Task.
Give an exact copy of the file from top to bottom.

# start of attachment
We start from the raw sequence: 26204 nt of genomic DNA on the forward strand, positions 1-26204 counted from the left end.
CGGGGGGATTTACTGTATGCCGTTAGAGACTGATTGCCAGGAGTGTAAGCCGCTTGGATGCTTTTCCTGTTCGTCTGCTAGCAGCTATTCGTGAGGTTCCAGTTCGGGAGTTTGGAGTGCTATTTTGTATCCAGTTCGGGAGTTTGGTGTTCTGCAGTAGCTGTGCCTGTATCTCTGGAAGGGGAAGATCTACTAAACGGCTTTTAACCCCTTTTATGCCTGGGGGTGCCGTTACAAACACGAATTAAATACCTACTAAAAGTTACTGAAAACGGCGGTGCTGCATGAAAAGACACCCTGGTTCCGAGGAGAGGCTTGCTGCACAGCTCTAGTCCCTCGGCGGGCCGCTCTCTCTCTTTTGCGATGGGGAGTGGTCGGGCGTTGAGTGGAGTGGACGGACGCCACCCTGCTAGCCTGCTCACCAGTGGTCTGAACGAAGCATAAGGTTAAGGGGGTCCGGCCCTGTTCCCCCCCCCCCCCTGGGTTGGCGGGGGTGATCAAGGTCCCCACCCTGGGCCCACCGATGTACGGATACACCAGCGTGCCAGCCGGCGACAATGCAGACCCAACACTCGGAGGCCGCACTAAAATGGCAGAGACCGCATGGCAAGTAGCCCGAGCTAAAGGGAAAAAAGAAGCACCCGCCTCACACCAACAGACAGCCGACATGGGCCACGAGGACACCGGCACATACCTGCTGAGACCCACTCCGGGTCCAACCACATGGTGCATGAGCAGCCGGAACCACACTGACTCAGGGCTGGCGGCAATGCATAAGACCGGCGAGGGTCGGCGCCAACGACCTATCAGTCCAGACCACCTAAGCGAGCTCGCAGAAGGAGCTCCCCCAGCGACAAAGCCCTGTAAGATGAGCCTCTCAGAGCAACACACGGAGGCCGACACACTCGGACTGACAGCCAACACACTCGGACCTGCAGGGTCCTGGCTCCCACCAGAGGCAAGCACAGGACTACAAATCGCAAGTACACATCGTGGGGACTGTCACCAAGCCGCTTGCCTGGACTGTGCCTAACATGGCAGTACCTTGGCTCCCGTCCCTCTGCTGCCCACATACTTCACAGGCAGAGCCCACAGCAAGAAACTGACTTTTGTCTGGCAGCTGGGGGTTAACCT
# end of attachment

We start from the raw sequence: 26204 nt of genomic DNA on the forward strand, positions 1-26204 counted from the left end.
CGGGGGGATTTACTGTATGCCGTTAGAGACTGATTGCCAGGAGTGTAAGCCGCTTGGATGCTTTTCCTGTTCGTCTGCTAGCAGCTATTCGTGAGGTTCCAGTTCGGGAGTTTGGAGTGCTATTTTGTATCCAGTTCGGGAGTTTGGTGTTCTGCAGTAGCTGTGCCTGTATCTCTGGAAGGGGAAGATCTACTAAACGGCTTTTAACCCCTTTTATGCCTGGGGGTGCCGTTACAAACACGAATTAAATACCTACTAAAAGTTACTGAAAACGGCGGTGCTGCATGAAAAGACACCCTGGTTCCGAGGAGAGGCTTGCTGCACAGCTCTAGTCCCTCGGCGGGCCGCTCTCTCTCTTTTGCGATGGGGAGTGGTCGGGCGTTGAGTGGAGTGGACGGACGCCACCCTGCTAGCCTGCTCACCAGTGGTCTGAACGAAGCATAAGGTTAAGGGGGTCCGGCCCTGTTCCCCCCCCCCCCCTGGGTTGGCGGGGGTGATCAAGGTCCCCACCCTGGGCCCACCGATGTACGGATACACCAGCGTGCCAGCCGGCGACAATGCAGACCCAACACTCGGAGGCCGCACTAAAATGGCAGAGACCGCATGGCAAGTAGCCCGAGCTAAAGGGAAAAAAGAAGCACCCGCCTCACACCAACAGACAGCCGACATGGGCCACGAGGACACCGGCACATACCTGCTGAGACCCACTCCGGGTCCAACCACATGGTGCATGAGCAGCCGGAACCACACTGACTCAGGGCTGGCGGCAATGCATAAGACCGGCGAGGGTCGGCGCCAACGACCTATCAGTCCAGACCACCTAAGCGAGCTCGCAGAAGGAGCTCCCCCAGCGACAAAGCCCTGTAAGATGAGCCTCTCAGAGCAACACACGGAGGCCGACACACTCGGACTGACAGCCAACACACTCGGACCTGCAGGGTCCTGGCTCCCACCAGAGGCAAGCACAGGACTACAAATCGCAAGTACACATCGTGGGGACTGTCACCAAGCCGCTTGCCTGGACTGTGCCTAACATGGCAGTACCTTGGCTCCCGTCCCTCTGCTGCCCACATACTTCACAGGCAGAGCCCACAGCAAGAAACTGACTTTTGTCTGGCAGCTGGGGGTTAACCT